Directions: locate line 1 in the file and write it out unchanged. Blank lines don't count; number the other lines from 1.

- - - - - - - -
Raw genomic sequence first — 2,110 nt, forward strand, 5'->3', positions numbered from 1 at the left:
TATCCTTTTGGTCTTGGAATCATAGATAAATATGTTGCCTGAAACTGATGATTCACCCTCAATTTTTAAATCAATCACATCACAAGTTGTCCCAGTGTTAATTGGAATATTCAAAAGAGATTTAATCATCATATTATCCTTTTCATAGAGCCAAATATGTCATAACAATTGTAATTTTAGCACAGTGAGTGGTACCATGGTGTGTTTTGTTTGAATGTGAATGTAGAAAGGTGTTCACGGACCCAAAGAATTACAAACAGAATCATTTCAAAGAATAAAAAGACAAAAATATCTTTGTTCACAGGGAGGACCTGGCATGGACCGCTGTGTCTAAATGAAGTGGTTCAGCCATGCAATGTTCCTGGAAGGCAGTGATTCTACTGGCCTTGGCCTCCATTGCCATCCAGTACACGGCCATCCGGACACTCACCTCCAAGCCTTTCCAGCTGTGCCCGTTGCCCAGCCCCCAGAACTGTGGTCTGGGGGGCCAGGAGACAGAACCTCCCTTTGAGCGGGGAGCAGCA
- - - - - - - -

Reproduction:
Raw genomic sequence first — 2,110 nt, forward strand, 5'->3', positions numbered from 1 at the left: